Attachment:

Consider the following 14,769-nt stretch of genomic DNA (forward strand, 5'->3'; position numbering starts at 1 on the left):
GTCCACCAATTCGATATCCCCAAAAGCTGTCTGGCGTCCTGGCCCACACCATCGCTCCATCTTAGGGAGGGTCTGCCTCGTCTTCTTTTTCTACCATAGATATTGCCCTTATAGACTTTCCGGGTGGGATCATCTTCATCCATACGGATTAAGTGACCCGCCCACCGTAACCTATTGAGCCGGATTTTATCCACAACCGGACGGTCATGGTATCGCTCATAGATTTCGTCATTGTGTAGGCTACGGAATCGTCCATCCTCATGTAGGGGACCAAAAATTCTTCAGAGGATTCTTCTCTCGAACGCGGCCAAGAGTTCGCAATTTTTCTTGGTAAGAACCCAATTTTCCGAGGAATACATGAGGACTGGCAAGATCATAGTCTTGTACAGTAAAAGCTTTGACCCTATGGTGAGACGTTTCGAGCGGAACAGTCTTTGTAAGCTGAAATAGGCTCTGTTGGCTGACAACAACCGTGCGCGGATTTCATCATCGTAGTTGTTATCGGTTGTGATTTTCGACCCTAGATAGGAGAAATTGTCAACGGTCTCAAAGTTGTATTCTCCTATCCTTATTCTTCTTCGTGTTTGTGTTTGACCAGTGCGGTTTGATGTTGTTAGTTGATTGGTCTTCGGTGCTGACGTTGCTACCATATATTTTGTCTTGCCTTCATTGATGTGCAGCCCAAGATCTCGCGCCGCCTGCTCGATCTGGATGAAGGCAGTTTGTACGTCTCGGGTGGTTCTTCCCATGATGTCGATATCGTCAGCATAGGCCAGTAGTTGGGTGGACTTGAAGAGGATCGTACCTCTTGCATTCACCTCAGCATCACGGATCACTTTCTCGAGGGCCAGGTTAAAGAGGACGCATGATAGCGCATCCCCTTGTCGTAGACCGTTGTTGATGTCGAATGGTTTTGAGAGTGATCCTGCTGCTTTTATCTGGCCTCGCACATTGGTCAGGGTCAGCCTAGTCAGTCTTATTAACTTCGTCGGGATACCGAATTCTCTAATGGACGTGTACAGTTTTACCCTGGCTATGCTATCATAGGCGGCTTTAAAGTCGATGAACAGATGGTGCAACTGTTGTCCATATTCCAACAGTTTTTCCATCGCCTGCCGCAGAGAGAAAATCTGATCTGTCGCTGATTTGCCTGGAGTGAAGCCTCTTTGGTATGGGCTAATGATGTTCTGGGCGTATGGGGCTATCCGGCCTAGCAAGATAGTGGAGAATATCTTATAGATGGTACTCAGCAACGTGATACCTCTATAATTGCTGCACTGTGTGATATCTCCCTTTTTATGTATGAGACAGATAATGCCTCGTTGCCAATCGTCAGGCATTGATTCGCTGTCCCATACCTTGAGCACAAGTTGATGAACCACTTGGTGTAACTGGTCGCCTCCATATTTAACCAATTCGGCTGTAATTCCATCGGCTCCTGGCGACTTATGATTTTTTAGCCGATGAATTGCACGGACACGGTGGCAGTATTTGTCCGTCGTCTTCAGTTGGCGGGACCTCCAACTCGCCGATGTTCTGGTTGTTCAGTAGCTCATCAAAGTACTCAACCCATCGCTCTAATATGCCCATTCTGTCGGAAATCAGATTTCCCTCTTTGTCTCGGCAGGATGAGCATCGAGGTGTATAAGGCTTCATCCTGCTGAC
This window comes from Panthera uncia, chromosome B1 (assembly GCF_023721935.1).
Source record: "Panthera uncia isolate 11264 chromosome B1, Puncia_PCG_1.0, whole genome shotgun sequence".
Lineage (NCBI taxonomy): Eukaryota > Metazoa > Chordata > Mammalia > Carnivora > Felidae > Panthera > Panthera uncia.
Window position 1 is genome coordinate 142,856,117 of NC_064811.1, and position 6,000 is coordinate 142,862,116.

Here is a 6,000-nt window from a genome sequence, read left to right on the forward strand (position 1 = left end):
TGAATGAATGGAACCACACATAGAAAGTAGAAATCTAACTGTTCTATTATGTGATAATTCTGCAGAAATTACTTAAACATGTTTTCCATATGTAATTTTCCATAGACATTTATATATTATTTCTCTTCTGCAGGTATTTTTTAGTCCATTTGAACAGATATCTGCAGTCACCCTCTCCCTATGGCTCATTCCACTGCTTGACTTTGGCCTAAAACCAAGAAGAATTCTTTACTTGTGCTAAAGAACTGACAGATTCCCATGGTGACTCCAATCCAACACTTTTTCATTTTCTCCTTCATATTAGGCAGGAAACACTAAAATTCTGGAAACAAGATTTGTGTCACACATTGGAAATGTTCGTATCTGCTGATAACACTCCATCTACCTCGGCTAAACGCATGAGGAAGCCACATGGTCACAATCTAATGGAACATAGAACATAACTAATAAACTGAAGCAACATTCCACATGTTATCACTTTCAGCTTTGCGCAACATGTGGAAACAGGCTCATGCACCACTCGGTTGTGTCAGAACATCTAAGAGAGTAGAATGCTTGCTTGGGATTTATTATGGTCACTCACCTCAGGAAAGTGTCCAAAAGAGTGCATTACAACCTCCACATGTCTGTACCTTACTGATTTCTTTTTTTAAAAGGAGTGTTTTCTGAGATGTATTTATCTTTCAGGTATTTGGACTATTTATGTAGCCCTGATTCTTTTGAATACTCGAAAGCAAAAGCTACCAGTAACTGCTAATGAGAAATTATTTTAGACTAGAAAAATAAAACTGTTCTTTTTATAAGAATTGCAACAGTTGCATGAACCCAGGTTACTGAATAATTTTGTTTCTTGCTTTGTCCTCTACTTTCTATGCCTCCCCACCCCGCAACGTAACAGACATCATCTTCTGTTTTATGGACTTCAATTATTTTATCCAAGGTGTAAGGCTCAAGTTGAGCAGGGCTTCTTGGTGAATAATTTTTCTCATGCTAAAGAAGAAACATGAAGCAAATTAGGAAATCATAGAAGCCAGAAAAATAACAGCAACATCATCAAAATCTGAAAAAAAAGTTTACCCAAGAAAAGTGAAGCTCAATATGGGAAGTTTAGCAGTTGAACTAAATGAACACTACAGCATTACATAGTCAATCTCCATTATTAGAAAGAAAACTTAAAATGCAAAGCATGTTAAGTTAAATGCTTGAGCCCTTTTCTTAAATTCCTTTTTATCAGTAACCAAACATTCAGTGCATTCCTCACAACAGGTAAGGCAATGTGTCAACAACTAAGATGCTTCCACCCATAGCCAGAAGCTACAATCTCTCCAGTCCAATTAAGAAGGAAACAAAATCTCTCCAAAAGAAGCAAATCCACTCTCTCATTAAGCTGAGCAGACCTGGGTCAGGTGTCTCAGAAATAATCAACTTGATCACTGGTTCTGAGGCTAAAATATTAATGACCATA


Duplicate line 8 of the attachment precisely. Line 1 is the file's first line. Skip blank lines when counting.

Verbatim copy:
TGAATGAATGGAACCACACATAGAAAGTAGAAATCTAACTGTTCTATTATGTGATAATTCTGCAGAAATTACTTAAACATGTTTTCCATATGTAATTTTCCATAGACATTTATATATTATTTCTCTTCTGCAGGTATTTTTTAGTCCATTTGAACAGATATCTGCAGTCACCCTCTCCCTATGGCTCATTCCACTGCTTGACTTTGGCCTAAAACCAAGAAGAATTCTTTACTTGTGCTAAAGAACTGACAGATTCCCATGGTGACTCCAATCCAACACTTTTTCATTTTCTCCTTCATATTAGGCAGGAAACACTAAAATTCTGGAAACAAGATTTGTGTCACACATTGGAAATGTTCGTATCTGCTGATAACACTCCATCTACCTCGGCTAAACGCATGAGGAAGCCACATGGTCACAATCTAATGGAACATAGAACATAACTAATAAACTGAAGCAACATTCCACATGTTATCACTTTCAGCTTTGCGCAACATGTGGAAACAGGCTCATGCACCACTCGGTTGTGTCAGAACATCTAAGAGAGTAGAATGCTTGCTTGGGATTTATTATGGTCACTCACCTCAGGAAAGTGTCCAAAAGAGTGCATTACAACCTCCACATGTCTGTACCTTACTGATTTCTTTTTTTAAAAGGAGTGTTTTCTGAGATGTATTTATCTTTCAGGTATTTGGACTATTTATGTAGCCCTGATTCTTTTGAATACTCGAAAGCAAAAGCTACCAGTAACTGCTAATGAGAAATTATTTTAGACTAGAAAAATAAAACTGTTCTTTTTATAAGAATTGCAACAGTTGCATGAACCCAGGTTACTGAATAATTTTGTTTCTTGCTTTGTCCTCTACTTTCTATGCCTCCCCACCCCGCAACGTAACAGACATCATCTTCTGTTTTATGGACTTCAATTATTTTATCCAAGGTGTAAGGCTCAAGTTGAGCAGGGCTTCTTGGTGAATAATTTTTCTCATGCTAAAGAAGAAACATGAAGCAAATTAGGAAATCATAGAAGCCAGAAAAATAACAGCAACATCATCAAAATCTGAAAAAAAAGTTTACCCAAGAAAAGTGAAGCTCAATATGGGAAGTTTAGCAGTTGAACTAAATGAACACTACAGCATTACATAGTCAATCTCCATTATTAGAAAGAAAACTTAAAATGCAAAGCATGTTAAGTTAAATGCTTGAGCCCTTTTCTTAAATTCCTTTTTATCAGTAACCAAACATTCAGTGCATTCCTCACAACAGGTAAGGCAATGTGTCAACAACTAAGATGCTTCCACCCATAGCCAGAAGCTACAATCTCTCCAGTCCAATTAAGAAGGAAACAAAATCTCTCCAAAAGAAGCAAATCCACTCTCTCATTAAGCTGAGCAGACCTGGGTCAGGTGTCTCAGAAATAATCAACTTGATCACTGGTTCTGAGGCTAAAATATTAATGACCATA